Ever since we returned from SE Asia, my husband and I have been working our butts off to make ends meet. He, a full-time student and full-time bank teller. Me, a stay-at-home mom with a part-time teaching job. Times have been hard. Cupboards have been bare. But we have never felt richer.
In this post, reblogged from the awesome Knoxville Mom’s Blog, my friend Kristen puts so well what so many of us have experienced at one time or another in our lives. Please enjoy, then visit her blog When at Home and show some love!
If I had a nickle for every charity that asked me for donations at Christmas time…well…I wouldn’t be writing this post right now.
The Christmas season seems to be the time where people are the most generous. Whether it be out of the goodness of our hearts, or just mindless change dropping into red buckets, most of us have donated something to one thing or another during the holidays. I’ll be honest. In the past, when I’ve seen a donation box, I didn’t really think about the people who would be benefiting from my spare change. And even worse, sometimes I find myself judging people who get themselves into situations where they would need to depend on other people. I’ve made assumptions and cast unfair judgment and thanked my lucky stars I wasn’t one of “those people.” I’m sure I’m not the only one who rarely thinks of the families and stories behind every donation.
This year, I’ve had a big (I mean, we’re talking like GIGANTIC) reality check. About a month after Emery (my 5 month old) was born, my husband lost two of his jobs and was left with the job that makes the least amount of income. We moved here in March naively thinking he’d find work fast and that it’d be smooth sailing. Instead, we’ve met incredible financial hardship and have learned to depend on the kindness of our friends, family, and more often than not … complete strangers.
It’s been such a humbling experience. At first I was totally embarrassed. Ashamed. Afraid to let anyone know we were struggling. But slowly people started finding out what we’re going through and we’ve been overwhelmed with the response. I thought people would be judgy and mean, but we’ve seen nothing but kindness and generosity. Our family and friends have been amazingly supportive, but it’s the strangers that really surprise me. People that I’ve never met, that know nothing about me or my family, have sent gifts to my children and provided for my family in sometimes small, sometimes big, practical ways. It’s overwhelming. There are no words to describe the emotions you experience when other people love on your kids. It’s incredible.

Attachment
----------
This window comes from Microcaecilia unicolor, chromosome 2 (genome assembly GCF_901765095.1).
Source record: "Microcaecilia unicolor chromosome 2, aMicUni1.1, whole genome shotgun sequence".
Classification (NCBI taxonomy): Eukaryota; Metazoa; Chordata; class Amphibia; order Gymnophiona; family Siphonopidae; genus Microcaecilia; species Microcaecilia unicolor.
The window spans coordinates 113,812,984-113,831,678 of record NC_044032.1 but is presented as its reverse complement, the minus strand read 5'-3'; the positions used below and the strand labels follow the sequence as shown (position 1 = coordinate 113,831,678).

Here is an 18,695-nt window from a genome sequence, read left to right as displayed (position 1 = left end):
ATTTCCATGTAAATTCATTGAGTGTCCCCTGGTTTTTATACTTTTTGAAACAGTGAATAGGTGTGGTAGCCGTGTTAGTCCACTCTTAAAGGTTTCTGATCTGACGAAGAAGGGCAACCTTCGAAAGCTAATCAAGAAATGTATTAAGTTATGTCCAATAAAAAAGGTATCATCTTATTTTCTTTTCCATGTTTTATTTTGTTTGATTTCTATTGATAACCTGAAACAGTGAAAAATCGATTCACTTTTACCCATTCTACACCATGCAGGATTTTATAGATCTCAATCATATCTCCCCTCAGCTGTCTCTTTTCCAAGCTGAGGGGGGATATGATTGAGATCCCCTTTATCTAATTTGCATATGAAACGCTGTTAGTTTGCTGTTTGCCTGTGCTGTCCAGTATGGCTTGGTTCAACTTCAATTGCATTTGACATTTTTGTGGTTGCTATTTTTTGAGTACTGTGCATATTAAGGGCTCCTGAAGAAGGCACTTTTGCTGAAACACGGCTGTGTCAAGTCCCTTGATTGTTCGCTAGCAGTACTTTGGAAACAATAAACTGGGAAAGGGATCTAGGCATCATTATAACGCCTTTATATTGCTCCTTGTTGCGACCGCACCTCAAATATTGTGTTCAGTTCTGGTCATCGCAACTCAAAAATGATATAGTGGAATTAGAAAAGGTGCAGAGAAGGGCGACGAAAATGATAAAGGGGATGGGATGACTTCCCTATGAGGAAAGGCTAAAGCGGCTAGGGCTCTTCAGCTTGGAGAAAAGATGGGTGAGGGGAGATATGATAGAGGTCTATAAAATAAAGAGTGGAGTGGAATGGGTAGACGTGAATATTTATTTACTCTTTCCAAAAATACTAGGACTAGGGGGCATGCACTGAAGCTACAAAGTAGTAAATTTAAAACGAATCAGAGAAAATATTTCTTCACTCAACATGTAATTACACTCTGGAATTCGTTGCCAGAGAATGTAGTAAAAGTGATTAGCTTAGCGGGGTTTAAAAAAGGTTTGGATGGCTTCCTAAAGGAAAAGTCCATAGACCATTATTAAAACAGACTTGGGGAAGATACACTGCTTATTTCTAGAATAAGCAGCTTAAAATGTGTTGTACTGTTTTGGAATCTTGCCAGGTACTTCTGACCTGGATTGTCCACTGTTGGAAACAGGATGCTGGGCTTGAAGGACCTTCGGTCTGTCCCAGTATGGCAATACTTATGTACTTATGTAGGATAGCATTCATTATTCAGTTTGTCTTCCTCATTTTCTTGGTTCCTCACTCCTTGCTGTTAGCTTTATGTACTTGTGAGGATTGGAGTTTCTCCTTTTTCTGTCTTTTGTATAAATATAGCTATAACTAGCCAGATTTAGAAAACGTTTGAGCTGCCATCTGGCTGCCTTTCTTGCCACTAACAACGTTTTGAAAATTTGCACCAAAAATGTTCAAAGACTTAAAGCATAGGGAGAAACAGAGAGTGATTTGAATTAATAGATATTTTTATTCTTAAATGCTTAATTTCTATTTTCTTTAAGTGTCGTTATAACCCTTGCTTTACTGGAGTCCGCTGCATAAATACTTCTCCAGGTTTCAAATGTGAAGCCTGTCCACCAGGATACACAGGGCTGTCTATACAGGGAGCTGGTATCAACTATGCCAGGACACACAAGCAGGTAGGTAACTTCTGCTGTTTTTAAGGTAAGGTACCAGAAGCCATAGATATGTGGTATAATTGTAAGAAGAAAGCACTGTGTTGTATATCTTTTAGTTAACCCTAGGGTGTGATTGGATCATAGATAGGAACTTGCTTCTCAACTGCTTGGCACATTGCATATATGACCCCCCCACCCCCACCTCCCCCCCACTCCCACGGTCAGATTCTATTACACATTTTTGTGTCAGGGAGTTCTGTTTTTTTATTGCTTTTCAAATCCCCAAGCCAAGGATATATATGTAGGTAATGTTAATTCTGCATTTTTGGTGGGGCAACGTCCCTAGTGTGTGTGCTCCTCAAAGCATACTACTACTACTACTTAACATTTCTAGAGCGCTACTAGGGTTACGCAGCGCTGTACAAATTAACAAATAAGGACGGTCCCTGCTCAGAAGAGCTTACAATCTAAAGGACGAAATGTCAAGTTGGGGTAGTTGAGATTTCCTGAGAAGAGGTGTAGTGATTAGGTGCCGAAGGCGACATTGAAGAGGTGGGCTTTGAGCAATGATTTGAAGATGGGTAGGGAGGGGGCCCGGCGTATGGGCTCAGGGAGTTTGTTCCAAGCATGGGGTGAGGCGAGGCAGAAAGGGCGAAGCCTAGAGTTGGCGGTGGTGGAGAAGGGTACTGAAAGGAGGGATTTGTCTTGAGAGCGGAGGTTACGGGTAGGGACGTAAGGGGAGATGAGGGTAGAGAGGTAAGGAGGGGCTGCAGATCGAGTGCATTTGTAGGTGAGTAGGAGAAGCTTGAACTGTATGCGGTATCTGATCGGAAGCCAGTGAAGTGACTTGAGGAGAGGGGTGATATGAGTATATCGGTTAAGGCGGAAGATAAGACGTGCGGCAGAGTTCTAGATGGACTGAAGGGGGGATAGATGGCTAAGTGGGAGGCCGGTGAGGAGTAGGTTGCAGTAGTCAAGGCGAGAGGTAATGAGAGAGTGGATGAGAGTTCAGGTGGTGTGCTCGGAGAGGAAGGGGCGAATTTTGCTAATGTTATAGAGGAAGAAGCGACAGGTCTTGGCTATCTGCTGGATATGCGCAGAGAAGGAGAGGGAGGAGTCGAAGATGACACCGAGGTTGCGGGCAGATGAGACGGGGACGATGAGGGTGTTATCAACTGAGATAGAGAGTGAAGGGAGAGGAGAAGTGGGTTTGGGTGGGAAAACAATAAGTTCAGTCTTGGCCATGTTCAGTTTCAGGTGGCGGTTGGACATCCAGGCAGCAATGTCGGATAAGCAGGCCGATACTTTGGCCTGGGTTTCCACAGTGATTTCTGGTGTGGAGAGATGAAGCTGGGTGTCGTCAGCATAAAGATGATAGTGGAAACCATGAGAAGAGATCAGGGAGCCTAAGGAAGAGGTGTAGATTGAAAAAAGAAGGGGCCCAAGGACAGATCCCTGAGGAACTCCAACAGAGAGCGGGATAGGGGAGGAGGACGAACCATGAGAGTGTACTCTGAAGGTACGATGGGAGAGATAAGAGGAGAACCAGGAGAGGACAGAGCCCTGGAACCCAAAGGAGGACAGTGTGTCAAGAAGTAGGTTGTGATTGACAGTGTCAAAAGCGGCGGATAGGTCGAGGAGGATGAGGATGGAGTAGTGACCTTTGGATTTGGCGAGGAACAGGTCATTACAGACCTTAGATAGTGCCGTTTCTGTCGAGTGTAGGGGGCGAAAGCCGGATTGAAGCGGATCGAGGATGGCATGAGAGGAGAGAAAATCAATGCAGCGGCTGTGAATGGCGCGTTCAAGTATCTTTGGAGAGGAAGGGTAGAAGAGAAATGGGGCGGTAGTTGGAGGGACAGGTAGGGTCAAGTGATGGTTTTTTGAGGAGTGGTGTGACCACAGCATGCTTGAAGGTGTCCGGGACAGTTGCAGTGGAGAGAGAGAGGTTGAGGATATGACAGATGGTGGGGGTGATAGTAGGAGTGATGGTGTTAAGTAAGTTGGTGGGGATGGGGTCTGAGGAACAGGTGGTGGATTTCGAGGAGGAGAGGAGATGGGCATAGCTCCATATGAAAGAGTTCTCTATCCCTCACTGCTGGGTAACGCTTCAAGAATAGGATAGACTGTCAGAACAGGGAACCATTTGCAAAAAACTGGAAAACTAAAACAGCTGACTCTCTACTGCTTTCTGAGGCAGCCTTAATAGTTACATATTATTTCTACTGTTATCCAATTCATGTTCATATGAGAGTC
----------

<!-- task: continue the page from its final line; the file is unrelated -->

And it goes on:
I never thought I’d find myself on the other side of kindness. I’ve always prided myself on being fiercely independent, but this situation has forced me to let go of my pride, take off my “I Got This” hat and let other people bless my family. The past 4 months have been hard and I’m a better person because of it. I’ve learned that every person has a story and a struggle. I find myself feeling much more compassionate towards people I probably would have considered myself better than and I’m definitely a lot slower to make assumptions these days. Mindless donations or not, know that your generosity, wherever you decide to place it, goes to real people. People like me. People with families who have just hit impossible times. I’m beyond ready for this season to be over, but so, SO thankful for what it’s meant to us.
When I look at this picture, I don’t just see my beautiful family laughing at my ridiculous kid on Thanksgiving. I see the outfits that were gifted to both of my sons and the scarf that I bought when a friend made me spend a gift card on myself. I’m reminded of the gift a blogger sent me to help contribute to my family’s Thanksgiving meal. I see my hard working husband on his only day off that week enjoying being with his kids and getting some much needed down time. But mostly, I see all the reasons our family works. Because we love each other. Because we’re loved. Because we don’t carry our burdens alone and because we’re choosing to focus on the amazing things that have happened this year, rather than the things that have been difficult.
Every person has a story and every story has a face. I hope reading this inspires you to think about the families that are blessed and impacted by your generosity and the generosity of others. Know that when you give, you’re not just meeting a practical need for a faceless stranger. As much as I am thankful for the things we’ve been given, I’m even more thankful for the hope it’s given us and the joy it’s brought into our home.
Now about those nickels…
Kristen blogs unapologetically and authentically at When at Home and prides herself in being a voice for the haggard, tired, doesn’t-have-it-together-yet mom in all of us.